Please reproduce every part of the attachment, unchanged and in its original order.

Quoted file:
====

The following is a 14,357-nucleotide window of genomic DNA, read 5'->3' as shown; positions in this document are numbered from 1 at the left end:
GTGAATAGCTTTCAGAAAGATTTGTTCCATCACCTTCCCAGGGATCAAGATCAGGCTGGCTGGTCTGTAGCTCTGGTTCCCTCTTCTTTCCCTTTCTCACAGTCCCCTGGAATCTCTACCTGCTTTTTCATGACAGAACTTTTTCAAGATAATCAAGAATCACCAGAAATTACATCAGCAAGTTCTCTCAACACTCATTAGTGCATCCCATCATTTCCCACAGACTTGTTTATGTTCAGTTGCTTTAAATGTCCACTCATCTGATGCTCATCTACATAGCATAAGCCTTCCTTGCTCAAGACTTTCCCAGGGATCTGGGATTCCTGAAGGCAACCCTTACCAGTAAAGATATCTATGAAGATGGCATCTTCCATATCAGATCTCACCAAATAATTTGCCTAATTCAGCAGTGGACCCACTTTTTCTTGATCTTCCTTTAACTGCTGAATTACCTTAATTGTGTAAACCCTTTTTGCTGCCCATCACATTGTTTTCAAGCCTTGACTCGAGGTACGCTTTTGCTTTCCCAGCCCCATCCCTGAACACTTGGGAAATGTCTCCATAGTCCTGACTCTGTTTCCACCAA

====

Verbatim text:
The following is a 14,357-nucleotide window of genomic DNA, read 5'->3' as shown; positions in this document are numbered from 1 at the left end:
GTGAATAGCTTTCAGAAAGATTTGTTCCATCACCTTCCCAGGGATCAAGATCAGGCTGGCTGGTCTGTAGCTCTGGTTCCCTCTTCTTTCCCTTTCTCACAGTCCCCTGGAATCTCTACCTGCTTTTTCATGACAGAACTTTTTCAAGATAATCAAGAATCACCAGAAATTACATCAGCAAGTTCTCTCAACACTCATTAGTGCATCCCATCATTTCCCACAGACTTGTTTATGTTCAGTTGCTTTAAATGTCCACTCATCTGATGCTCATCTACATAGCATAAGCCTTCCTTGCTCAAGACTTTCCCAGGGATCTGGGATTCCTGAAGGCAACCCTTACCAGTAAAGATATCTATGAAGATGGCATCTTCCATATCAGATCTCACCAAATAATTTGCCTAATTCAGCAGTGGACCCACTTTTTCTTGATCTTCCTTTAACTGCTGAATTACCTTAATTGTGTAAACCCTTTTTGCTGCCCATCACATTGTTTTCAAGCCTTGACTCGAGGTACGCTTTTGCTTTCCCAGCCCCATCCCTGAACACTTGGGAAATGTCTCCATAGTCCTGACTCTGTTTCCACCAA